Such an attack could provide an adversary with significant visibility and control across all the entities dependent on these direct targets, extending throughout the fabric of IT reliance — one of the most prominent examples of a campaign that exerts broad leverage for wide impact from compromising a limited but strategic scope of primary objectives. This suggests the leverage a state actor may seek to exert against those that might aid or support their opponents. While that leverage could not be exerted without blowback to the combatant, it would nevertheless likely make any potential ally — or foe — in such a conflict think twice about its options for response.

This concern is amplified by the knowledge that adversaries may have already penetrated targets and achieved persistence without sufficient (or any) detection or intervention. The campaign against SolarWinds was discovered almost incidentally when an operative at Mandiant Inc. took note of multifactor access being sought by a device not recognized as legitimate. This is a prime example of the benefits of a thorough approach to mature security processes — a maturity not always felt as keenly by every organization, depending on the degree to which it has assessed its cyberrisks and the priority it gives to their mitigation. This sort of incident also speaks to the sometimes serendipitous ways that cyber activity can be discovered. This also means hope for the defender, as we consider below.

More recently, threat research has reported evidence of similar activity in the infiltration of small office-home office networking gear by malware known as Cyclops Blink, which shows evidence of being a successor to the VPNFilter malware that had reportedly infected some 500,000 home and small- and medium-sized business network products in 2018. VPNFilter manifested the ability to observe and potentially manipulate traffic, including protocols used in industrial and operational technology, or OT, and the industrial internet of things, or IIoT. The FBI in the U.S. seized a domain to sinkhole this activity in 2018 — activity the FBI attributed to Russian operatives in an affidavit the bureau submitted in support of the seizure.

In this affidavit, the FBI also attributed the BlackEnergy attacks against the Ukraine power grid to the same actors. Researchers more recently implicated Russian operatives in ransomware attacks, including that against Colonial Pipeline, which impacted energy supply throughout the eastern U.S. in 2021, while attacks against oil terminals in the Amsterdam-Rotterdam-Antwerp region and the Mabanaft and Oiltanking terminals in Germany appeared in the last few weeks. These attacks preceded denial-of-service and defacement attacks of sites in Ukraine shortly before the outbreak of physical conflict, suggesting that disruption and demoralization may have been the objectives in at least some of these cases, hampering the coordination of support for combatants opposing the cyberthreat actors involved.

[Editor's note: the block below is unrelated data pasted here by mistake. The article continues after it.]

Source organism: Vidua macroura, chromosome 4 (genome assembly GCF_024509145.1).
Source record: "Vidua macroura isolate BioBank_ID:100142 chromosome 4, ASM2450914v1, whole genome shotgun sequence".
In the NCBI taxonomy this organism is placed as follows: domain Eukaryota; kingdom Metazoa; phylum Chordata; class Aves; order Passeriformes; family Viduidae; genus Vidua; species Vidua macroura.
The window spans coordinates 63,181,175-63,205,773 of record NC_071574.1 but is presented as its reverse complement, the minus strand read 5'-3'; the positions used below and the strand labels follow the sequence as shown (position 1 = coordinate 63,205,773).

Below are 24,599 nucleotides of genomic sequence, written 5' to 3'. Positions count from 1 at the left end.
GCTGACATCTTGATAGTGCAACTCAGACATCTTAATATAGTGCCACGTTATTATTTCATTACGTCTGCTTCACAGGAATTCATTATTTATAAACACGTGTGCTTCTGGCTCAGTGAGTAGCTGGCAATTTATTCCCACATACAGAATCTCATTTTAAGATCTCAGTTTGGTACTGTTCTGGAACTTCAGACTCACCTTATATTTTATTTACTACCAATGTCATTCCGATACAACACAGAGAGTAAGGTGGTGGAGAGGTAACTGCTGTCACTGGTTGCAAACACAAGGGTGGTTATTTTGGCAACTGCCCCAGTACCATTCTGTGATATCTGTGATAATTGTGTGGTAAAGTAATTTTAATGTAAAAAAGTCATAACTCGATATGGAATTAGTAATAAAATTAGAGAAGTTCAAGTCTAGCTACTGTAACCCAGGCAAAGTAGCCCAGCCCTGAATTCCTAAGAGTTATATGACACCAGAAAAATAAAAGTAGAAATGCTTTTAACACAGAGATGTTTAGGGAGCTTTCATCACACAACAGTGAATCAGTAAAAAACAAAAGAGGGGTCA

Implications for cyber defense — and the market that serves it

What does all this mean for providers of cyber defense technologies and services, and where do we expect to see further or increased momentum in this market?

Further fuel for threat intelligence, detection and "outside in" visibility: There was more than $5 billion in M&A activity in 2021 among companies dealing in various aspects of adversary awareness. From threat intelligence to technologies and services that give defenders the attacker's view of targets and opportunities, we expect the conflict in Ukraine and its potential fallout beyond the region to stimulate even more activity in this trend. We expect this momentum to be equally manifest in terms of threat detection — already an area of intense interest to organizations across industries. In 2021, our Voice of the Enterprise: Information Security survey showed that threat detection and response was the top category of security technology that organizations were planning to deploy in the months ahead.

Actionable defense for OT and IIoT: The targeting of the Ukraine power grid evident in the BlackEnergy attacks and similar activity elsewhere suggests the threat that cyberattacks pose to physical resources and dependencies. These dependencies may be used as leverage against allies of combatants. The area in conflict is a supplier of energy in multiple forms to the surrounding region well beyond the borders of each — but that only represents the physical component of leverage against digitally enabled controls combatants may call upon to mute opposition. The ability to disrupt critical functionality well beyond the borders of conflict poses a threat to allies the world over and potentially includes realms far removed from energy. Evidence of previous attacks against everything from healthcare systems to water supplies suggests the potential scope of threat, which could increase the value of mitigations to OT and IIoT risks.